David Christian Rose and Chris Tyler
The UK Parliament performs key democratic functions holding the government to account by scrutinising policy, debating legislation and providing a venue for the public to air their views through elected representatives. Despite the key role of the UK Parliament in shaping government policy, for example in recent times on Brexit and COVID-19 (though many argue Parliament should have a greater role on the latter), scholars of science-policy interfaces have rarely explored how evidence is sourced and used in legislatures.
A number of recent projects, including our Evidence & Policy article, ‘Improving the use of evidence in legislatures: the case of the UK Parliament’, are exploring how evidence is sourced and used in the UK Parliament and what academics can do to improve engagement with policy makers. Our study, a collaboration between the Parliamentary Office of Science and Technology (POST) and University College London, made the most of rare privileged access inside Parliament where we observed how Select Committees and Public Bill Committees sourced and used evidence, as well as carried out surveys and interviews with 157 people in Parliament (Members of Parliament, their staff, Houses of Parliament staff [e.g. Library staff], Members of the House of Lords).
Although academic research evidence was widely considered to be useful in their work, parliamentarians and their staff raised several points about it sometimes being hard to access, difficult to understand or not submitted to suit tight parliamentary timescales. Based on our research, there are several key factors determining whether a piece of evidence is used or not:
- Evidence should be presented in a timely manner, ensuring that evidence submissions are made on time when requested by parliamentary committees.
- Evidence should be presented so that it is easy-to-understand, without unnecessary scientific jargon, and preferably short. Parliamentarians particularly liked statistics as they were deemed to be objective (though this is, of course, not always the case).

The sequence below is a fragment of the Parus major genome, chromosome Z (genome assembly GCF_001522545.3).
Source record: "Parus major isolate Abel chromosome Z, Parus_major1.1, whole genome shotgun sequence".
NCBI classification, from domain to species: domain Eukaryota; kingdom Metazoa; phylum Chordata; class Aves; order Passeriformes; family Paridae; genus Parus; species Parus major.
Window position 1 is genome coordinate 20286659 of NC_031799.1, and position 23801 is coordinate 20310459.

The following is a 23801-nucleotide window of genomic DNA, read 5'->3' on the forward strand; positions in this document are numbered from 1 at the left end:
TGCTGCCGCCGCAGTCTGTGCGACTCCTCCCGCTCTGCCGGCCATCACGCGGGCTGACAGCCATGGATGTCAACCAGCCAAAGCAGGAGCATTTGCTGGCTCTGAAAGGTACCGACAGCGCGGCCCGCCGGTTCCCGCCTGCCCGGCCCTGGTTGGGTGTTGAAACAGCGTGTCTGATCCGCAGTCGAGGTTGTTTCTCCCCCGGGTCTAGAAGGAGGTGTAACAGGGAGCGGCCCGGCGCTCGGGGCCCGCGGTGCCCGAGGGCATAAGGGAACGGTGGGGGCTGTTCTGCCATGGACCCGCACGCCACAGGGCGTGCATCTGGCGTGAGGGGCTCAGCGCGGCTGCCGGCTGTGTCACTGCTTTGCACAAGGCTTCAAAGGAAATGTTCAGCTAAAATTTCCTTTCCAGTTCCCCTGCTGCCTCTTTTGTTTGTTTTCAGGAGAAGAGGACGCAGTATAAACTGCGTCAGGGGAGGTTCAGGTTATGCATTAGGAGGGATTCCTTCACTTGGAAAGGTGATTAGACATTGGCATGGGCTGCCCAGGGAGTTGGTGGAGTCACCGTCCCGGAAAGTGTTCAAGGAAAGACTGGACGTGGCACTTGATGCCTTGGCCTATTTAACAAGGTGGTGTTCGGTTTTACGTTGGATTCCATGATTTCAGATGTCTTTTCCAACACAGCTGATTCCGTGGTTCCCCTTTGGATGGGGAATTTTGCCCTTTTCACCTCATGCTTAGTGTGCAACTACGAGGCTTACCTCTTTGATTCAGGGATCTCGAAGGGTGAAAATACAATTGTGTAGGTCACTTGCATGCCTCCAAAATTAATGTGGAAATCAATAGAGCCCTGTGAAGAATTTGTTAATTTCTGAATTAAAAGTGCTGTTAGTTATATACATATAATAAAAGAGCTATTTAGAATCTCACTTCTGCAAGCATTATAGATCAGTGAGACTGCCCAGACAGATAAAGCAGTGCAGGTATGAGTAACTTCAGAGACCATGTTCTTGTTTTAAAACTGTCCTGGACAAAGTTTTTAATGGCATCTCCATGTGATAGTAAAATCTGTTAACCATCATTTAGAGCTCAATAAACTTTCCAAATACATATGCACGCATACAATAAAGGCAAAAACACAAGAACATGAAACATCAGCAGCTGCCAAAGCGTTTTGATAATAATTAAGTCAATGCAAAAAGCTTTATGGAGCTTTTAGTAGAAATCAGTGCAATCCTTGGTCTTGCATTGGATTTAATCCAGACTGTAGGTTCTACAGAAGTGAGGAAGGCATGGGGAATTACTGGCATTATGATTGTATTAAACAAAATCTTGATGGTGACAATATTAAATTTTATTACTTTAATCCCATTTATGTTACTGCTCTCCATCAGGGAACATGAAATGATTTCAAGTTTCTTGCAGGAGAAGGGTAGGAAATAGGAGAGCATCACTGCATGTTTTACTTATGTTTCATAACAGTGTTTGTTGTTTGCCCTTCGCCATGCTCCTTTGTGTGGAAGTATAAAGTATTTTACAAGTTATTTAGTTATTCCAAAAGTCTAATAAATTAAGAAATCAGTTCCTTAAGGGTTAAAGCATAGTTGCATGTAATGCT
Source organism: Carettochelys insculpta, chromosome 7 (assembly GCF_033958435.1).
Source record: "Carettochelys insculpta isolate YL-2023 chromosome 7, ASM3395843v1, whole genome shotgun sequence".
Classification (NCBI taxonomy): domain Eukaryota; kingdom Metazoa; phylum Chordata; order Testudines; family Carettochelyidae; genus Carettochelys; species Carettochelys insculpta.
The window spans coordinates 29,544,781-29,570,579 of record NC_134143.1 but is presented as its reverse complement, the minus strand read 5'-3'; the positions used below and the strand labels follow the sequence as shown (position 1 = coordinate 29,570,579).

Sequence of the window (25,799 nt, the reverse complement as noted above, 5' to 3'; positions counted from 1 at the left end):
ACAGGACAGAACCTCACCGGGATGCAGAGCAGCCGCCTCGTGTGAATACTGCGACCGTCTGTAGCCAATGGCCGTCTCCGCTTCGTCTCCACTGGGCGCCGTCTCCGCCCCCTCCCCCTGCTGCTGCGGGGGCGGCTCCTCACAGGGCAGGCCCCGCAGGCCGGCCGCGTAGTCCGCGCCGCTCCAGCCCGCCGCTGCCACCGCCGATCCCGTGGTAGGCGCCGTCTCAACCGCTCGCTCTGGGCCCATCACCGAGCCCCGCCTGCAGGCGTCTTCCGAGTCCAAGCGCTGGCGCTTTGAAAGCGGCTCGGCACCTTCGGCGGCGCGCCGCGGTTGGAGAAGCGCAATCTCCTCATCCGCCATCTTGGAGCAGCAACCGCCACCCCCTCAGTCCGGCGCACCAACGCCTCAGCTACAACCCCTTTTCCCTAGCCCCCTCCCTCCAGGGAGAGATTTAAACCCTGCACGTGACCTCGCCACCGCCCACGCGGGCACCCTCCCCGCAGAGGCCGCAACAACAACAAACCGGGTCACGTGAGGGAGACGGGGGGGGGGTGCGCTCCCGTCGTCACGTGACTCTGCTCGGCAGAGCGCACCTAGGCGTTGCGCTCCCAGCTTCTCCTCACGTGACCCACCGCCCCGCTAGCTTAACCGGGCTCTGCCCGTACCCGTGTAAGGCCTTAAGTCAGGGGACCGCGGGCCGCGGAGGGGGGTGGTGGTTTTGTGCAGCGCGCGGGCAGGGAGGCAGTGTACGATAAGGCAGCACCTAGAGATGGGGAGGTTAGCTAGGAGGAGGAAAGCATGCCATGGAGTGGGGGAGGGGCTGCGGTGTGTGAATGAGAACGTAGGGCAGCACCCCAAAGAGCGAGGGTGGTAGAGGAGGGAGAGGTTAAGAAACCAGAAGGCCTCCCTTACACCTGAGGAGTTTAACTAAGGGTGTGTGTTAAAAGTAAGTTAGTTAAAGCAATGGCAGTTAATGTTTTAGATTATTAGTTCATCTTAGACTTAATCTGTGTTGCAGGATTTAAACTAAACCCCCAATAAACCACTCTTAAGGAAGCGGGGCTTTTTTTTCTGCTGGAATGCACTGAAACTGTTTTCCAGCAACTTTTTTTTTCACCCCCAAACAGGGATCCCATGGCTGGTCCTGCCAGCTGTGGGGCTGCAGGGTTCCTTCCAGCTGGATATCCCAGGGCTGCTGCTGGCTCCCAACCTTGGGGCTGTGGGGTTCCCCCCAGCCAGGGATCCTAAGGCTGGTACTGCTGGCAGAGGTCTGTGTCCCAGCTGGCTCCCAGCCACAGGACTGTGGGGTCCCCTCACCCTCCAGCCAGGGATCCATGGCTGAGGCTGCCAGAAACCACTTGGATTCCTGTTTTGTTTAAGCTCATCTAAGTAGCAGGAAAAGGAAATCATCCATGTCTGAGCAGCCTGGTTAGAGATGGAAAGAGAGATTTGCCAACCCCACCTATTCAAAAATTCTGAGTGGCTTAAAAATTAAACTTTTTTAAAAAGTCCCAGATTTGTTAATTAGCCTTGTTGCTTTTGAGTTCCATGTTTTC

- Systematically review evidence where possible and present a summary of a body of work, rather than giving the results of a single paper.
- Ensure whenever possible open access so that parliamentarians and their staff can read it.
- Credibility, which can be built by academics taking the time to build relationships with parliamentarians and making sure that they do not give the impression that they ‘have an axe to grind’.
- Relevant to the policy or question being discussed by parliamentarians.
The higher education community can certainly improve how it engages with the UK Parliament, but note that there are several institutional constraints that restrict the ability of individual academics to do optimal engagement. Major barriers include the ‘publish or perish’ model of career progression, which still widely favours publications over impact, lack of institutional support for the development of key communication skills for academics, and the lack of time to gain the awareness needed to spot opportunities to engage.
Our research has led to the strengthening of a number of activities to improve the timeliness and quality of academic engagement with the UK Parliament. For example, it has influenced the work of POST’s Social Science Section, which among other things works with parliamentarians and staff to improve the sourcing and appraisal of evidence through training. It has also influenced the new Head of POST’s formation and the activities of the Knowledge Exchange Unit which works with academics to build the skills and networks needed for successful parliamentary engagement. In our article, we further recommend that academic institutions, as well as funders, provide the foundations to support effective academic engagement with Parliament – including further supporting policy fellowship schemes, valuing policy impact in promotion decisions, enabling policy support staff to be funded on research grants, and making time available for academics to develop the communication skills needed to engage well, such as writing policy briefs and summaries of evidence.
You can read the original research in Evidence & Policy:
Rose, D.C. Kenny, C. Hobbs, A. and Tyler, C. (2020). Improving the use of evidence in legislatures: the case of the UK Parliament. Evidence & Policy, DOI: 10.1332/174426420X15828100394351. [Open Access]
David Christian Rose is Associate Professor of Agricultural Innovation and Extension at the University of Reading, UK.
Chris Tyler is Director of Research and Policy in University College London’s Department of Science, Technology, Engineering and Public Policy (UCL STEaPP).
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